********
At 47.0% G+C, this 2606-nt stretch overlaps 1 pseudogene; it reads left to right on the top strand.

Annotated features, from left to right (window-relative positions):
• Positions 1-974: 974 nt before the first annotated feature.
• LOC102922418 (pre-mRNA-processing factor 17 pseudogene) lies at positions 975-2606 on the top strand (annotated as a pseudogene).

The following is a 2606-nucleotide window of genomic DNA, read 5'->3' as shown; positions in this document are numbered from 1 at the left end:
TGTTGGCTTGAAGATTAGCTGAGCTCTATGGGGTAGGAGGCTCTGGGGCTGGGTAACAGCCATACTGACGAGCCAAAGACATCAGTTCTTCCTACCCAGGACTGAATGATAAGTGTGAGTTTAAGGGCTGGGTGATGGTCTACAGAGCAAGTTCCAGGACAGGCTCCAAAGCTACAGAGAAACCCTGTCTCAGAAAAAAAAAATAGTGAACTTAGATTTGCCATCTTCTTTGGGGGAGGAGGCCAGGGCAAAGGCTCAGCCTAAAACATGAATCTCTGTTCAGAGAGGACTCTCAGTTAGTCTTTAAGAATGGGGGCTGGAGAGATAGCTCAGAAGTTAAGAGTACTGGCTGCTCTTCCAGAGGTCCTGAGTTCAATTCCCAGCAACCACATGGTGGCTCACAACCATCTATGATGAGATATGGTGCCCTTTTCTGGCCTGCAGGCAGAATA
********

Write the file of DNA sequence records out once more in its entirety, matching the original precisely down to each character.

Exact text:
At 47.0% G+C, this 2606-nt stretch overlaps 1 pseudogene; it reads left to right on the top strand.

Annotated features, from left to right (window-relative positions):
• Positions 1-974: 974 nt before the first annotated feature.
• LOC102922418 (pre-mRNA-processing factor 17 pseudogene) lies at positions 975-2606 on the top strand (annotated as a pseudogene).

The following is a 2606-nucleotide window of genomic DNA, read 5'->3' as shown; positions in this document are numbered from 1 at the left end:
TGTTGGCTTGAAGATTAGCTGAGCTCTATGGGGTAGGAGGCTCTGGGGCTGGGTAACAGCCATACTGACGAGCCAAAGACATCAGTTCTTCCTACCCAGGACTGAATGATAAGTGTGAGTTTAAGGGCTGGGTGATGGTCTACAGAGCAAGTTCCAGGACAGGCTCCAAAGCTACAGAGAAACCCTGTCTCAGAAAAAAAAAATAGTGAACTTAGATTTGCCATCTTCTTTGGGGGAGGAGGCCAGGGCAAAGGCTCAGCCTAAAACATGAATCTCTGTTCAGAGAGGACTCTCAGTTAGTCTTTAAGAATGGGGGCTGGAGAGATAGCTCAGAAGTTAAGAGTACTGGCTGCTCTTCCAGAGGTCCTGAGTTCAATTCCCAGCAACCACATGGTGGCTCACAACCATCTATGATGAGATATGGTGCCCTTTTCTGGCCTGCAGGCAGAATA